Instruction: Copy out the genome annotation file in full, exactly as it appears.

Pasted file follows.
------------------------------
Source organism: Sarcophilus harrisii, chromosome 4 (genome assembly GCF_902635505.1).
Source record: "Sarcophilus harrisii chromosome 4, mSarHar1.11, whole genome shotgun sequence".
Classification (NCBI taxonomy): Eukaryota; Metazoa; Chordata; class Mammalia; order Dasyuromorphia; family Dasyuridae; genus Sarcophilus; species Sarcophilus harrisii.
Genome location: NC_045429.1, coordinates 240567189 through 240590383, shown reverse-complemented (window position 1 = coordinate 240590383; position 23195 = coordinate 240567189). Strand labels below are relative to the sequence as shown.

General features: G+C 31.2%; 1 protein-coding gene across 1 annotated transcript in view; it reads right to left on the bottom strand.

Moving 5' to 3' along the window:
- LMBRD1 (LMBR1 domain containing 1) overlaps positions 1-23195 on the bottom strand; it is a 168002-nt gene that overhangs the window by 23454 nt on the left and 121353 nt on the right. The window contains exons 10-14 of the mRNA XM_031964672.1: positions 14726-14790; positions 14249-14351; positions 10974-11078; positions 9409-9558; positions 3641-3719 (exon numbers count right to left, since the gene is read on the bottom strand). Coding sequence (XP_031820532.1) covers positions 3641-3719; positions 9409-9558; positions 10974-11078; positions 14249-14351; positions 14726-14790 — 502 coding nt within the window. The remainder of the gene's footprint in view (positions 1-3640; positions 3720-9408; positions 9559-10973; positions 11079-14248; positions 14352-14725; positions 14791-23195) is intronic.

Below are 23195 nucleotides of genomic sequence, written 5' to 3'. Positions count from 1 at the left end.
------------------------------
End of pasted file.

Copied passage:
Source organism: Sarcophilus harrisii, chromosome 4 (genome assembly GCF_902635505.1).
Source record: "Sarcophilus harrisii chromosome 4, mSarHar1.11, whole genome shotgun sequence".
Classification (NCBI taxonomy): Eukaryota; Metazoa; Chordata; class Mammalia; order Dasyuromorphia; family Dasyuridae; genus Sarcophilus; species Sarcophilus harrisii.
Genome location: NC_045429.1, coordinates 240567189 through 240590383, shown reverse-complemented (window position 1 = coordinate 240590383; position 23195 = coordinate 240567189). Strand labels below are relative to the sequence as shown.

General features: G+C 31.2%; 1 protein-coding gene across 1 annotated transcript in view; it reads right to left on the bottom strand.

Moving 5' to 3' along the window:
- LMBRD1 (LMBR1 domain containing 1) overlaps positions 1-23195 on the bottom strand; it is a 168002-nt gene that overhangs the window by 23454 nt on the left and 121353 nt on the right. The window contains exons 10-14 of the mRNA XM_031964672.1: positions 14726-14790; positions 14249-14351; positions 10974-11078; positions 9409-9558; positions 3641-3719 (exon numbers count right to left, since the gene is read on the bottom strand). Coding sequence (XP_031820532.1) covers positions 3641-3719; positions 9409-9558; positions 10974-11078; positions 14249-14351; positions 14726-14790 — 502 coding nt within the window. The remainder of the gene's footprint in view (positions 1-3640; positions 3720-9408; positions 9559-10973; positions 11079-14248; positions 14352-14725; positions 14791-23195) is intronic.

Below are 23195 nucleotides of genomic sequence, written 5' to 3'. Positions count from 1 at the left end.